author = "Valicenti, {Richard K} and Jiandong Lu and Miljenko Pilepich and Sucha Asbell and David Grignon",
year = "2000",
month = "7",
language = "English (US)",
volume = "18",
pages = "2740--2746",
journal = "Journal of Clinical Oncology",
issn = "0732-183X",
publisher = "American Society of Clinical Oncology",
number = "14",

}

TY - JOUR

T1 - Survival advantage from higher-dose radiation therapy for clinically localized prostate cancer treated on the radiation therapy oncology group trials

AU - Valicenti, Richard K

AU - Lu, Jiandong

AU - Pilepich, Miljenko

AU - Asbell, Sucha

AU - Grignon, David

PY - 2000/7

Y1 - 2000/7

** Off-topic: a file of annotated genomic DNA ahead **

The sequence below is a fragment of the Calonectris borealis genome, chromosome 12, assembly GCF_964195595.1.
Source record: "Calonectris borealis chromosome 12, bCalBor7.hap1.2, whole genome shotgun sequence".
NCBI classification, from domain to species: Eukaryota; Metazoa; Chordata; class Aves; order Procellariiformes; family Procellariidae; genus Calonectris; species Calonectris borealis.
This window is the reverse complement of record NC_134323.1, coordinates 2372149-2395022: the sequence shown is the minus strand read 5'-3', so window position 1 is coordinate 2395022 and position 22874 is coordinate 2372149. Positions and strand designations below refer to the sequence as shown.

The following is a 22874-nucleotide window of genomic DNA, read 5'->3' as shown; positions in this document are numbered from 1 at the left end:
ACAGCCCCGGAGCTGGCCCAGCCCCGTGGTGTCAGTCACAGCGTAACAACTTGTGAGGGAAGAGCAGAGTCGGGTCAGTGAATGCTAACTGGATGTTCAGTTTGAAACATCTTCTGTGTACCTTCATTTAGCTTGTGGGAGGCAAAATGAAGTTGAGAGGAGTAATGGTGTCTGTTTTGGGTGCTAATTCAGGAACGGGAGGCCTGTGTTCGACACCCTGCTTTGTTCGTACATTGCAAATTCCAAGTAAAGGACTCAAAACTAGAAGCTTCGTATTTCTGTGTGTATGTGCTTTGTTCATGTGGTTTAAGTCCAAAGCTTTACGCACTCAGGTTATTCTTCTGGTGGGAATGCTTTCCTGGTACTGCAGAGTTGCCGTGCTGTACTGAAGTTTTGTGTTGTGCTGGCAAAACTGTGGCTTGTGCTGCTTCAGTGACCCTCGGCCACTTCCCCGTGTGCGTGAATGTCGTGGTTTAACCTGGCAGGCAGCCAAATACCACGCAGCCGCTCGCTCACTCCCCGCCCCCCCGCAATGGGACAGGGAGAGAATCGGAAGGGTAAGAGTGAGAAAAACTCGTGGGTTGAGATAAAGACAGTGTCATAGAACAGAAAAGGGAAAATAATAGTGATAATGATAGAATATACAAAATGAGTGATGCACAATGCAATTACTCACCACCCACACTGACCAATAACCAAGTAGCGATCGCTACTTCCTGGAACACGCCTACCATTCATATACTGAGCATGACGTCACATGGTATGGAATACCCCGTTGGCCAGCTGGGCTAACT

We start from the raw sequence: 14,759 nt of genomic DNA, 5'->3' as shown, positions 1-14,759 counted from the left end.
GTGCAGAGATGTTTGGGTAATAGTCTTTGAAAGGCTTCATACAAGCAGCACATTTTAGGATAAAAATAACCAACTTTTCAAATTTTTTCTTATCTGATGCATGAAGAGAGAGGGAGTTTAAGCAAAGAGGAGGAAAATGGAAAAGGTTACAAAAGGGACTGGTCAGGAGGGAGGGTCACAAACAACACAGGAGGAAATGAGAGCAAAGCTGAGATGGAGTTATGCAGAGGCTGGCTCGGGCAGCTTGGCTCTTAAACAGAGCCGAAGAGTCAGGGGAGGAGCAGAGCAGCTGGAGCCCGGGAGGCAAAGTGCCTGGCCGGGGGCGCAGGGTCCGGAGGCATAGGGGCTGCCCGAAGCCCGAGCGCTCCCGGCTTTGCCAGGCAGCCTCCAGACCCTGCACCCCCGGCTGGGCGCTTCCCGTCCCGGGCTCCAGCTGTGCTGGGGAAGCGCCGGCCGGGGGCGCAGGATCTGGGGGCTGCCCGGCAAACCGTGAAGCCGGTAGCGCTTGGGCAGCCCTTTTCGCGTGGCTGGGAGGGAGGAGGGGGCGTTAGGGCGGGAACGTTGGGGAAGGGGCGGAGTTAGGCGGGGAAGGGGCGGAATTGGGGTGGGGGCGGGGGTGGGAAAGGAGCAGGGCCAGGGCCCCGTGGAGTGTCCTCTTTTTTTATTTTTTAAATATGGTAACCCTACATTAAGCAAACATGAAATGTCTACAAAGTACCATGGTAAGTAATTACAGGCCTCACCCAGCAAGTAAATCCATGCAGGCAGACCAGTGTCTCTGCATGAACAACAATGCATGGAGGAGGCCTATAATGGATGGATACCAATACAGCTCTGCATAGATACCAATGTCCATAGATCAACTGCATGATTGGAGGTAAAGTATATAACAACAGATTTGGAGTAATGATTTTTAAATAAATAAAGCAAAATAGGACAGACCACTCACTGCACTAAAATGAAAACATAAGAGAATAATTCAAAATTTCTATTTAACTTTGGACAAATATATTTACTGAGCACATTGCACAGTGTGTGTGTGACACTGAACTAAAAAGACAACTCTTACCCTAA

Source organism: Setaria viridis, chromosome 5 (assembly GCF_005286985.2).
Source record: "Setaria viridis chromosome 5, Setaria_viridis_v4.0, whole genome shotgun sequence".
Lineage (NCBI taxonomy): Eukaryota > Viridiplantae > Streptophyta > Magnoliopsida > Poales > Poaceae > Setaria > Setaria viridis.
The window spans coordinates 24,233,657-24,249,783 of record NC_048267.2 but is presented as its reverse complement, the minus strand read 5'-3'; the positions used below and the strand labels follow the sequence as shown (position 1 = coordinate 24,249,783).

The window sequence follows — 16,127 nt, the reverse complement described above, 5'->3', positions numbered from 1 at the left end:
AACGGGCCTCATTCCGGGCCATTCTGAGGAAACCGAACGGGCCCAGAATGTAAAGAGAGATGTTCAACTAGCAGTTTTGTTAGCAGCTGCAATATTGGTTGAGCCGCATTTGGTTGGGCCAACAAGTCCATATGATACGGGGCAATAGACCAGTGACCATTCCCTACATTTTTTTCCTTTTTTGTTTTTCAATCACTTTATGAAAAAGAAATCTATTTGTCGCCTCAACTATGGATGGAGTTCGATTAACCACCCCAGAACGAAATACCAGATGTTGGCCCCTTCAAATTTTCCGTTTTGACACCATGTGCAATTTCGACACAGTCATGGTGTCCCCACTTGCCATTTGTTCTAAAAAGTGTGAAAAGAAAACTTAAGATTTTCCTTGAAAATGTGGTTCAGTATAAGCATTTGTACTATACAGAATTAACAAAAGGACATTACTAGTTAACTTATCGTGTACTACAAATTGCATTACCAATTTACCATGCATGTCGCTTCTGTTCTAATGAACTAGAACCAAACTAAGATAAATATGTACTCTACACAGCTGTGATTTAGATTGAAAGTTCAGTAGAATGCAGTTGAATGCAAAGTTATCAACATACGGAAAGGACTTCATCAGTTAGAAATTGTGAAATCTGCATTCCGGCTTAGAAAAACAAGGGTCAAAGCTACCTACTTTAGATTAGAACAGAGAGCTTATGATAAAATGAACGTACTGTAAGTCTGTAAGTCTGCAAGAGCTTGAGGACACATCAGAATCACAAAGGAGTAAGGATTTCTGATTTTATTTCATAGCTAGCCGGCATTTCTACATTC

N2 - Purpose: We evaluated the effect of external-beam radiation therapy on disease-specific survival (death from causes related to prostate cancer) and overall survival in men with clinically localized prostate cancer. Methods: From 1975 and 1992, 1,465 men with clinically localized prostate cancer received radiation therapy on four Radiation Therapy Oncology Group phase III randomized trials and were pooled for this analysis. No one received androgen-deprivation therapy with his initial treatment. All original histology had central pathologic review for grading using the Gleason classification system. Total delivered radiation dose ranged from 60 to 78 Gy (median, 68.4 Gy). The median follow-up time was 8 years. Results: a Cox regression model revealed that Gleason score was an independent predictor of disease-specific survival and overall survival. The 10-year disease-specific survival rates by Gleason score were as follows: score of 2 through 5, 85%; score of 6, 79%; score of 7, 62%; and score of 8 through 10, 43%. Stratifying outcome by this important prognostic factor revealed that higher radiation dose was a significant predictor for improved disease-specific survival and overall survival only for those patients whose cancers had Gleason scores of 8 through 10 (P < .05). After adjusting for clinical T state, nodal status, and age, treating with a higher radiation dose was associated with a 29% lower relative risk of death from prostate cancer and 27% reduced mortality rate (P < .05). Conclusion: These data demonstrate that higher-dose radiation therapy can significantly reduce the risk of dying from prostate cancer in men with clinically localized disease. This survival benefit is restricted to men with poorly differentiated cancers. (C) 2000 by American Society of Clinical Oncology.